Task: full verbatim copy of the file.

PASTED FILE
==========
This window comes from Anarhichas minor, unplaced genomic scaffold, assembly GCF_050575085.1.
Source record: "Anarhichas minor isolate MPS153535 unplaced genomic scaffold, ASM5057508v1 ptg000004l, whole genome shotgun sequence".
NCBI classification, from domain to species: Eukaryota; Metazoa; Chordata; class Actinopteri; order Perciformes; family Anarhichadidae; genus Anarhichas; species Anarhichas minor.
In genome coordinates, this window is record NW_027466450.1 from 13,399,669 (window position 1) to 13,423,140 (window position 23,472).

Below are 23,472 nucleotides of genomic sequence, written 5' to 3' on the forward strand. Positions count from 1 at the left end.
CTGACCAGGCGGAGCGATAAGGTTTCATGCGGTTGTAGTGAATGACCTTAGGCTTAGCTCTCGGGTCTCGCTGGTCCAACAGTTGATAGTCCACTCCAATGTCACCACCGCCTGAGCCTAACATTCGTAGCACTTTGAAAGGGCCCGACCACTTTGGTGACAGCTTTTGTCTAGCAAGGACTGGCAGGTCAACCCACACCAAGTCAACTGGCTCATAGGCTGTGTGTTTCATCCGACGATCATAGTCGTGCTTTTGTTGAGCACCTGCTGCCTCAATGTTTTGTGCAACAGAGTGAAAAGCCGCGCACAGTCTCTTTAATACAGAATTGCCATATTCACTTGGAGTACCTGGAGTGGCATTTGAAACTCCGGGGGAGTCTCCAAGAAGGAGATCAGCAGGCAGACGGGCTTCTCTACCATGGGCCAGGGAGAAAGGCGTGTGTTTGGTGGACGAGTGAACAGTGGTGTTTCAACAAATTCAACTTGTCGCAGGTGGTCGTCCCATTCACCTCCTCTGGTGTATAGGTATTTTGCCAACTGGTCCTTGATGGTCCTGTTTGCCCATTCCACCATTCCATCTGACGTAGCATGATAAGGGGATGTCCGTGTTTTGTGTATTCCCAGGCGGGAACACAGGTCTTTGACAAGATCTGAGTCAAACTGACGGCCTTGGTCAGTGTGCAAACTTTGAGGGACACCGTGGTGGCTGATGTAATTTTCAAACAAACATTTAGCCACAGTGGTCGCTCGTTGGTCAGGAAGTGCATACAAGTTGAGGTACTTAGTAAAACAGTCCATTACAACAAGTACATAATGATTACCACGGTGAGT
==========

This window comes from Anarhichas minor, unplaced genomic scaffold, assembly GCF_050575085.1.
Source record: "Anarhichas minor isolate MPS153535 unplaced genomic scaffold, ASM5057508v1 ptg000004l, whole genome shotgun sequence".
NCBI classification, from domain to species: Eukaryota; Metazoa; Chordata; class Actinopteri; order Perciformes; family Anarhichadidae; genus Anarhichas; species Anarhichas minor.
In genome coordinates, this window is record NW_027466450.1 from 13,399,669 (window position 1) to 13,423,140 (window position 23,472).

Below are 23,472 nucleotides of genomic sequence, written 5' to 3' on the forward strand. Positions count from 1 at the left end.
CTGACCAGGCGGAGCGATAAGGTTTCATGCGGTTGTAGTGAATGACCTTAGGCTTAGCTCTCGGGTCTCGCTGGTCCAACAGTTGATAGTCCACTCCAATGTCACCACCGCCTGAGCCTAACATTCGTAGCACTTTGAAAGGGCCCGACCACTTTGGTGACAGCTTTTGTCTAGCAAGGACTGGCAGGTCAACCCACACCAAGTCAACTGGCTCATAGGCTGTGTGTTTCATCCGACGATCATAGTCGTGCTTTTGTTGAGCACCTGCTGCCTCAATGTTTTGTGCAACAGAGTGAAAAGCCGCGCACAGTCTCTTTAATACAGAATTGCCATATTCACTTGGAGTACCTGGAGTGGCATTTGAAACTCCGGGGGAGTCTCCAAGAAGGAGATCAGCAGGCAGACGGGCTTCTCTACCATGGGCCAGGGAGAAAGGCGTGTGTTTGGTGGACGAGTGAACAGTGGTGTTTCAACAAATTCAACTTGTCGCAGGTGGTCGTCCCATTCACCTCCTCTGGTGTATAGGTATTTTGCCAACTGGTCCTTGATGGTCCTGTTTGCCCATTCCACCATTCCATCTGACGTAGCATGATAAGGGGATGTCCGTGTTTTGTGTATTCCCAGGCGGGAACACAGGTCTTTGACAAGATCTGAGTCAAACTGACGGCCTTGGTCAGTGTGCAAACTTTGAGGGACACCGTGGTGGCTGATGTAATTTTCAAACAAACATTTAGCCACAGTGGTCGCTCGTTGGTCAGGAAGTGCATACAAGTTGAGGTACTTAGTAAAACAGTCCATTACAACAAGTACATAATGATTACCACGGTGAGT